The World Wide Web Consortium opens a three-day meeting to define the parameters of its Web Tracking Protection specification. It is being closely watched by the digital advertising industry and privacy and consumer groups.
John Fontana's blog traverses the evolving digital identity landscape and its intersection with the cloud, compliance, audit, privacy, mobile computing, API integration and security.
John Fontana is a journalist focusing in identity, privacy and security issues. Currently, he is the Identity Evangelist for cloud identity security vendor Ping Identity, where he blogs about relevant issues related to digital identity.
The Identity in the Cloud technical committee at OASIS is calling on the public to help it vet identity standards for a myriad of cloud use cases from mobile to digital signatures.
Google has tweaked its search engine to ensure that when users change their passwords they are signed out everywhere.
To recover from a data breach, companies are turning to a number of procedures and technologies including re-education, identity and access management, and expanded use of encryption, a Ponemon Institute study reveals.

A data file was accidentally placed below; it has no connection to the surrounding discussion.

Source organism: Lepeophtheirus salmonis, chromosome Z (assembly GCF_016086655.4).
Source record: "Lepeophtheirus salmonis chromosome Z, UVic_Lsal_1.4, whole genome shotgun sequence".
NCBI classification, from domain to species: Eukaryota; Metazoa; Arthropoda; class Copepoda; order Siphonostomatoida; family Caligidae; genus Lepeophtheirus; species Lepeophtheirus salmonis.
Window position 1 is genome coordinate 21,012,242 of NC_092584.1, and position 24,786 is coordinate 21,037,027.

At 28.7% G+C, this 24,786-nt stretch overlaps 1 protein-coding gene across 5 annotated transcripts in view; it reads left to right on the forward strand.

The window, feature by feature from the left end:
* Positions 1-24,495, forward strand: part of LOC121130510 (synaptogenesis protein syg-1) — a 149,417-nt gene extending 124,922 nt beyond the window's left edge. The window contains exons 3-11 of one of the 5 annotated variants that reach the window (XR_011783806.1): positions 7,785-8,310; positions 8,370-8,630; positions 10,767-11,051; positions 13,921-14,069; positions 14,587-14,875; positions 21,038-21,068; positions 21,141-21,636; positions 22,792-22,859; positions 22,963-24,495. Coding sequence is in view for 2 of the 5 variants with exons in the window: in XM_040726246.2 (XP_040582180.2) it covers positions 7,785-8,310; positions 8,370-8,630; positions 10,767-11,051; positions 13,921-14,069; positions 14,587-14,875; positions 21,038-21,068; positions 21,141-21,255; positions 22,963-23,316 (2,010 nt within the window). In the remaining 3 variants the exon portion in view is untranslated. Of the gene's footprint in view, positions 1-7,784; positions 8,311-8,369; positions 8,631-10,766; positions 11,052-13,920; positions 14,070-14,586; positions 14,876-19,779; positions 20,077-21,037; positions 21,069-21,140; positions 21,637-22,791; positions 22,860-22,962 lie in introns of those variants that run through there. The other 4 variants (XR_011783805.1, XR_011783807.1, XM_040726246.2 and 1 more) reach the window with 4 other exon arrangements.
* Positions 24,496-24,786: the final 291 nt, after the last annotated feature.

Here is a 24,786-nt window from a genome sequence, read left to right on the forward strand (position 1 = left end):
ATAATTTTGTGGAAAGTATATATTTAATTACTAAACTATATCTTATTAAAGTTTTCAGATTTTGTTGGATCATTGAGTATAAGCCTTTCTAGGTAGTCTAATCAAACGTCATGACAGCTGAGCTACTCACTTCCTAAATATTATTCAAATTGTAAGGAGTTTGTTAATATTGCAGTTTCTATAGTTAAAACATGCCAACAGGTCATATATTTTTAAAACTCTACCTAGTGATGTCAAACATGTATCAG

Industry luminary Kim Cameron, now a distinguished engineer with Microsoft working on identity, wrote the Seven Laws of Identity in 2005. He discusses with ZDNet why these seven "scientific" laws are revealing their insight seven years later.
The FTC issues a privacy report that garners overall praise but criticism for its self-regulatory proposals.
In 2005, industry luminary Kim Cameron penned his Seven Laws of Identity, outlining a hypothesis on how identity and privacy work on the Internet. Today, everything is going as perceived seven years ago, and it's not all bad.
Industry luminary Kim Cameron, now a distinguished engineer with Microsoft working on identity, wrote the Seven Laws of Identity in 2005. He discusses with ZDNet why these seven hypotheses are revealing their insight seven years later.
Google is improving security for Web applications connecting to its server-based platforms by dropping keys and passwords and turning to certificates and an emerging protocol called OAuth 2.0.
Bugs discovered in Web-based single sign-on services and sites run by the likes of Facebook, Google, Twitter and PayPal can allow hackers to gain access to a user's account, researchers have discovered.